Today's Features

  • The annual Southern Cape Fear Bridal Showcase takes place every February and is a Southport Oak Island Area Chamber of Commerce event, sponsored by 3 Cheers Party Rentals.
    “We were encouraged by the turnout at this year’s event, which could translate into exciting news for the wedding season in our area,” said Megan Canny, chamber events coordinator.

  • My wife and I were overwhelmed by the friendliness of everyone at the second annual chili cook-off fundraiser for the Brunswick County Relay for Life at the Sea Trail Plantation clubhouse a couple weeks ago. They made us feel right at home. And of course, the chili was great.
    The fundraiser was sponsored by the Sea Trail Strollers team, co-captained by Kate and John Goodrich. Kate had contacted me earlier and asked if I would be willing to be one of the judges for the event. I couldn’t say yes fast enough.

  • Thursday, Feb. 28
    Weight Watchers, weigh-in at 9:30 a.m., meeting at 10 a.m., Southport Presbyterian Church, 1025 E. Moore St., Southport. For details, call (800) 651-6000.
    MahJong, 10 a.m., Boiling Spring Lakes Community Center, free. For more information, call 845-3693.
    Rotary Club of Shallotte, meets 12:30 p.m. at Starz Grill at Planet Fun, Whiteville Road, Shallotte. Visiting Rotarians welcome.
    VFW Post 7288 bingo, 5:30 doors open, early birds start at 6:30 p.m. Carter Drive, Calabash. Call 579-3577 for information.

  • Brunswick Little Theatre is launching its 30th and most ambitious year ever.

    BLT’s first production of the season, “The Dixie Swim Club,” opens March 8 and continues through March 17 at Playhouse 211 at 1320 Southport-Supply Road (N.C. 211).

    Directed by George Shafer, this hilarious and touching comedy is about five Southern women who meet every year at the same beach cottage on North Carolina’s Outer Banks to renew friendships and recharge their lives.

  • Each year, Lions clubs throughout the world proudly sponsor the Lions International Peace Poster Contest in local schools and youth groups. This art contest for kids encourages young people worldwide to express their visions of peace. For 25 years, more than 4 million children from nearly 100 countries have participated.
    The theme of the 2012-13 Peace Poster Contest was “Imagine Peace.” Students ages 11, 12 or 13 on Nov. 15 were eligible to participate.

  • By Tom Woods
    Agricultural Technician
    During the winter months, it is necessary to offer protection to certain North Carolina landscape plants. Winter protection does not mean to keep plants warm, as this is virtually impossible, but to provide protection from damaging wind, heavy snow and ice, the alternate freezing and thawing of the soil beneath the plants and heat from the sun on very cold days.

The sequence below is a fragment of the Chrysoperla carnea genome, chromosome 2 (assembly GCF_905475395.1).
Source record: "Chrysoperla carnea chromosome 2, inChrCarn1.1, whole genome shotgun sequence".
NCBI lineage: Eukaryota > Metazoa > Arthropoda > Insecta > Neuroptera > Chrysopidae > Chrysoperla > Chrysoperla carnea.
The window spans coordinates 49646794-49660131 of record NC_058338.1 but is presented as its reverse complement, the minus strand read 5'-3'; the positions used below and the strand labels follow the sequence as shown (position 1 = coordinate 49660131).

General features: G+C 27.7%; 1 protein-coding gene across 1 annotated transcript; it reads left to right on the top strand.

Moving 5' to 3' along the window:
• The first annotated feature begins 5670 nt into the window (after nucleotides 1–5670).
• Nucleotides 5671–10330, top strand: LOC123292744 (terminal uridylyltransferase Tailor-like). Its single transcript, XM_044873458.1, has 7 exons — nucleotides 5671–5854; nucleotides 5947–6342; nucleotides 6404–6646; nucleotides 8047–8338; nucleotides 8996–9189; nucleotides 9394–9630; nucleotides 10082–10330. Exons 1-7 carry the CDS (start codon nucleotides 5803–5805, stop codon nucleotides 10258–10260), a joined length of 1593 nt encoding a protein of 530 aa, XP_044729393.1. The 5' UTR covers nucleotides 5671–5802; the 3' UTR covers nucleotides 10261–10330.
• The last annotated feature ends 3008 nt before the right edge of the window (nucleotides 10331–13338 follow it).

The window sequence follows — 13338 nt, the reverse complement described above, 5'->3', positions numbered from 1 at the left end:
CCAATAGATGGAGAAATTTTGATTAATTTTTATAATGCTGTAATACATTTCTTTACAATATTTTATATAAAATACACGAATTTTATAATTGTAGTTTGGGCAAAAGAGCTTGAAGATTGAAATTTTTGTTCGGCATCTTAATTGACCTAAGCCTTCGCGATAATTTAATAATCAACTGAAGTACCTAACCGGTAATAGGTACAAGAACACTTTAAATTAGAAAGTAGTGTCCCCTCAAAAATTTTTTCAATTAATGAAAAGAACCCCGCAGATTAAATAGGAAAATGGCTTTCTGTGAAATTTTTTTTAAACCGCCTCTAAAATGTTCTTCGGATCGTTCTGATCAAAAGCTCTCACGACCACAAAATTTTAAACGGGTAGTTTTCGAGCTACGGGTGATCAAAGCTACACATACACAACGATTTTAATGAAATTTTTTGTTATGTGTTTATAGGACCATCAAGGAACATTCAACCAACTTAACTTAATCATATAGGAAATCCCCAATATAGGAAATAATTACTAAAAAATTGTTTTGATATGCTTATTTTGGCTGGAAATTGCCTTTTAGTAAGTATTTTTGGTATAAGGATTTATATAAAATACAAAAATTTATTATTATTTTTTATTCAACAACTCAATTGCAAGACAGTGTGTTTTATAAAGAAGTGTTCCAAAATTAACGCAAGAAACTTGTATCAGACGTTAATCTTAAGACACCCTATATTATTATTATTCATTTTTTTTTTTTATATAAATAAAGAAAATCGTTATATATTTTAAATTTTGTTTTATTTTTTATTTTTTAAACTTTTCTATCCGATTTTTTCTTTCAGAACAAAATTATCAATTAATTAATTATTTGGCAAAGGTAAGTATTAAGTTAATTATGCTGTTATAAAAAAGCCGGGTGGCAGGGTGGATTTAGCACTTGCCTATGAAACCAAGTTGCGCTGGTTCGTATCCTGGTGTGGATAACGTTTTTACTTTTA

• Consuming raw or undercooked meats, poultry, seafood, shellfish or eggs may increase your risk of foodborne illness, especially if you have certain medical conditions.
    Consumer advisories such as this are starting to appear on menus and walls at local restaurants. This is all part of the new food code adopted by the North Carolina Department of Environmental Health. These new rules went into effect last September and affect all food service operations in the state.

  • Wild Game Banquet to benefit churches
    The fifth annual Wild Game Banquet, a combined effort with the Brunswick Baptist Association, will take place from 9:30 a.m.-
    1 p.m. Saturday, March 2, at Mount Olive Baptist Church, 2919 Galloway Road in Bolivia, adjacent to mile-marker 24 on U.S. 17.

  • The media is crackling with the unusual news of a papal resignation. Roman Catholics are filled with wonderment. The pronouncement certainly caught everyone off guard. No recent precedent offered a softening effect.
    Questions filled the air. Speculation began in earnest. Who might be the next Pope? In what capacity will Pope Benedict XVI serve? What title might be his? Will he be Pope Emeritus, Bishop of Rome Emeritus? How will this affect the church?
    While the answers are yet to be discovered, or uncovered, there is much to note in response.

  • Lion Tom Snively, district leader dog chairman, was the guest speaker at the Shallotte Lions Club’s recent meeting. He described the process a trainer follows, as well as that of the Leader Dogs for the Blind School in Rochester, Mich., to qualify a dog for a blind person.
    Leader Dogs for the Blind would not exist today if not for Lions Clubs International. Beginning with the support of one club, Leader Dog is now supported by Lions clubs throughout the world.